Should we use controllers?

Controllers are going away and components & services are taking over. This is part of an effort to improve the framework architecture (and lessen the cognitive struggle?) in Ember.

Despite the good news, Ember is in state of flux and controllers are still a concept we must be familiar with. They are labeled as thing of the past yet are a crucial building block today.

This “mixed message” is causing frustration.

What’s the place of controllers in a “services and components” world? Best practices going forward?

First things first: What is a controller?

A controller is a routable object meant to “decorate” a model with display logic. Example:

export default Ember.Controller.extend({
  emphasizeName() {
    return `HEY ${this.get('model.firstName')} !!!`
  },
  isVisible: Ember.computed.and('model.firstName', 'model.lastName')  
})

You wouldn’t put emphasizeName in your model, would you? This is clearly a display logic concern.

{{#if isVisible}}
  <span>{{ emphasizeName }} Kill the controller!</span>
{{/if}}

Every template in our applications is backed by a controller. Every property in a template is a property of its controller.

Deprecated confusion

If a controller handles display logic, this is where you’d handle events and interact with the DOM, correct?

Wrong. The infamous View was used for that purpose. Views have been removed from Ember 2.0, henceforth all that kind of interaction happens in components.

ArrayController and ObjectController (two decrepit classes) were used ages ago to proxy the model, such that controller.firstName would delegate to model.firstName. Modern-day controllers (extending Ember.Controller) do not, so you have to explicitly call model.firstName.

While there were obviously good intentions behind these ideas, they essentially contributed to blur concepts and cause confusion.

Coming back to our example, what does “routable” mean and how did that model end up in the controller?

That’s right, a route loads the model and then calls the setupController method, that by default is:

export default Ember.Route.extend({

  model() {
    // returns a model
  },

  setupController(controller, model) {
    controller.set('model', model);
  }

})

Not only do controllers hold template state. They are singletons and, as such, are conveniently used to keep longer lived state (like sessions that persist across requests). Were used, I mean.

The obsolete needs API allowed us to require any other controller and access its properties, for example this.get('controllers.position.progress').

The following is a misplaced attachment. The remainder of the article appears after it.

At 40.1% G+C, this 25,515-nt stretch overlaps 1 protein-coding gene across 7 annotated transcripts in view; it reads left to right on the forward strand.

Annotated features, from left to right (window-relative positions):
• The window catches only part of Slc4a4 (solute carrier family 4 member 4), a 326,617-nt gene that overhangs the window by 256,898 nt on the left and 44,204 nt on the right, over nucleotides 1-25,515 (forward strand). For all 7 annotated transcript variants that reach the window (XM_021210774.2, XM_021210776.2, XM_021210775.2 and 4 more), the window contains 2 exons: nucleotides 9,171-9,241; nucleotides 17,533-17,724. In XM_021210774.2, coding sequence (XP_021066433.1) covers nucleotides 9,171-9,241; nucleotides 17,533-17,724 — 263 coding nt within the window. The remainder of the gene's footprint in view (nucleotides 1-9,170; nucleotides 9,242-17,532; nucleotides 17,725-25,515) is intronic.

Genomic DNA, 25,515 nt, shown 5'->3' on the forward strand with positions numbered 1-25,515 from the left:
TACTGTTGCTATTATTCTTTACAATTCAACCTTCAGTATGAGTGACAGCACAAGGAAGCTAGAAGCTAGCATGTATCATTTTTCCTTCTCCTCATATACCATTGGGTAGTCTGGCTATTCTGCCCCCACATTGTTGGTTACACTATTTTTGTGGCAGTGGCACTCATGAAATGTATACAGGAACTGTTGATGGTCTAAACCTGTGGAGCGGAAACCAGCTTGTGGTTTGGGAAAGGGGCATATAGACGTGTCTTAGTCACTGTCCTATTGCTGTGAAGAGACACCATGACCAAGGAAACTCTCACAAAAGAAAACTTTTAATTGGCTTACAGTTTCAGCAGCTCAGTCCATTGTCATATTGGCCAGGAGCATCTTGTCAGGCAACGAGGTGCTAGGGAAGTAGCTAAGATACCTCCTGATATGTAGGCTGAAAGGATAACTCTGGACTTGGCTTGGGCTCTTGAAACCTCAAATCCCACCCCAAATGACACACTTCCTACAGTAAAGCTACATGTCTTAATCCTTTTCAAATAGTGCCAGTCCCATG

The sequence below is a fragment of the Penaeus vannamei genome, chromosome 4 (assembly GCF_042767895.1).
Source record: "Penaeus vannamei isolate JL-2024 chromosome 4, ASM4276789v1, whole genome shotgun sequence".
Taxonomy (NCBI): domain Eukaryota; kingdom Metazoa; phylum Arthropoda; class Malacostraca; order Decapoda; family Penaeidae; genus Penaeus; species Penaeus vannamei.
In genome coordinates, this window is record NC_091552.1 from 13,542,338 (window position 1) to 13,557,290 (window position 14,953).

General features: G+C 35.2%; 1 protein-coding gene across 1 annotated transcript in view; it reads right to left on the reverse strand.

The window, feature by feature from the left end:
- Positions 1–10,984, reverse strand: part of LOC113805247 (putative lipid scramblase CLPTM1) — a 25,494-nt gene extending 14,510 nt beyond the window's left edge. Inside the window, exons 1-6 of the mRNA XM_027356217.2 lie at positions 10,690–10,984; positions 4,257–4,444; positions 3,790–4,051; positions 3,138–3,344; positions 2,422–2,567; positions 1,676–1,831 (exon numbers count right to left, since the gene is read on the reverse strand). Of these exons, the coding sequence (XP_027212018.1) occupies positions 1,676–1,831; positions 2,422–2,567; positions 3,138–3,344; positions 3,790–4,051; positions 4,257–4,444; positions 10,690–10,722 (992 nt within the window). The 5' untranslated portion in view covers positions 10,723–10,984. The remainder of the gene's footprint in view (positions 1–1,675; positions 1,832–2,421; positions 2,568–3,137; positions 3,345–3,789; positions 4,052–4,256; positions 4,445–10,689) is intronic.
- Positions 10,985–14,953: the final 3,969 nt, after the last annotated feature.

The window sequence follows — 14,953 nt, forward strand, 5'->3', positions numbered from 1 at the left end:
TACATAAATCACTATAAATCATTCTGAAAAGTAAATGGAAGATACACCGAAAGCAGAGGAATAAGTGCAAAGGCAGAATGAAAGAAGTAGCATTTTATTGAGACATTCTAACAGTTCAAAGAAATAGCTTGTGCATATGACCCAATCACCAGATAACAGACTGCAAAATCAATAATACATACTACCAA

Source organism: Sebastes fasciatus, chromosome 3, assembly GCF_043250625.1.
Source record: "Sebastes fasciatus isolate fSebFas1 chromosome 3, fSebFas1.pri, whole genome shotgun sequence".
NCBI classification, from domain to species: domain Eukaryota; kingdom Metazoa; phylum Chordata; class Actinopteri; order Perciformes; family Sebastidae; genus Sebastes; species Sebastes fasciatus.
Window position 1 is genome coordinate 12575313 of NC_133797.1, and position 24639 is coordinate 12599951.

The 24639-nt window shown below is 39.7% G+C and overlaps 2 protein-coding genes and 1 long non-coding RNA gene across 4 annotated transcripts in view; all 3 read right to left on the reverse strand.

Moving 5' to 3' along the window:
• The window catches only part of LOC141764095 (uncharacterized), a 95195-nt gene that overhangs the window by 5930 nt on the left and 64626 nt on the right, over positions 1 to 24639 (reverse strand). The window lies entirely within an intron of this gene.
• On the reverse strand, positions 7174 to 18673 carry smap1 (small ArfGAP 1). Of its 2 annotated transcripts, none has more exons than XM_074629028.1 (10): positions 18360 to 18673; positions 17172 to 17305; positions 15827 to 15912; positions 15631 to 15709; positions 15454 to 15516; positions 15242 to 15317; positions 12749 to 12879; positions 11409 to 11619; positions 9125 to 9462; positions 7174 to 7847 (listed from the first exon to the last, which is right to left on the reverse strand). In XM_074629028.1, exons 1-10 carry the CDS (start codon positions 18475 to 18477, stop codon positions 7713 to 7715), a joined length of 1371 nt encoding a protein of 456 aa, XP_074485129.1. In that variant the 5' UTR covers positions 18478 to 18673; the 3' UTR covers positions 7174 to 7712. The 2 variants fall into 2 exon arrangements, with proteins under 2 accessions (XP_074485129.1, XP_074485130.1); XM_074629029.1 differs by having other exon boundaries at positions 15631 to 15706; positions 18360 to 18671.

We now use Services singletons to store long-lived state, which are injectable via Ember.inject.service().

Says the latest official guide:

Controllers are very much like components, so much so that in future versions of Ember, controllers will be replaced entirely with components.

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What is a component?

It’s true that controllers are like components. In a way. Components are isolated by design and are fully responsible for a portion of the UI.

In other words, it has the functions of a template (with its own template), a controller (in that it holds state “backing” that template) and a view (event handling and DOM-related interaction).

Should we still use controllers?

The latest Ember guides state that “modern Ember applications don’t often use controllers” and that “controllers will be replaced entirely with components”.

Let’s listen to what Ember creators Tom and Yehuda have to say about this subject:


The idea then is to minimize controller usage. They are still needed mainly for two reasons:

The day routable components land in Ember, we will be able to route a URL/model directly to a component. Until then, we can employ this pattern:

This temporary shim layer is used as a glue between a route and a “top-level” component. Once a model has reached that top-level component, it will eventually propagate the model throughout its child component hierarchy.

Translation example

For most migrations, renaming export default Ember.Controller.extend(...) to export default Ember.Component.extend(...) will just work, as components partly have the role of controllers.

How about an example to illustrate this better?

Before

App.AlbumController = Ember.ObjectController.extend({

  needs: ['audio'],

  equalizer: function() {
    var genre = this.get('genre');
    return this.get('controllers.audio').equalizerFor(genre);
  }.observes('knob'),

  // ...

});

After

This could be roughly translated to newer Ember versions as:

{{!-- app/template/album.hbs --}}

{{ album-knobs model=model }}
// app/components/album-knobs.js

export default Ember.Component.extend({

  audio: Ember.inject.service(),

  equalizer() {
    const genre = this.get('model.genre');
    return this.get('audio').equalizerFor(genre);
  }.observes('knob')

});

// app/services/audio.js

export default Ember.Service.extend({
  equalizerFor(genre) {
    // ...
  }
});

We:

(This is a super simple example I just made up!)

Wrapping up, the conclusion is: minimize the usage of controllers. Use them only for the bare minimum: to forward a model to a “top-level” component (as “shim layer”) and/or for query params. When routable components arrive, it will be a matter of a few adjustments.

I hope this post helps you strengthen the bridge between “old” and “new” Ember. Any questions? Anything I can improve? Let me know in the comments!

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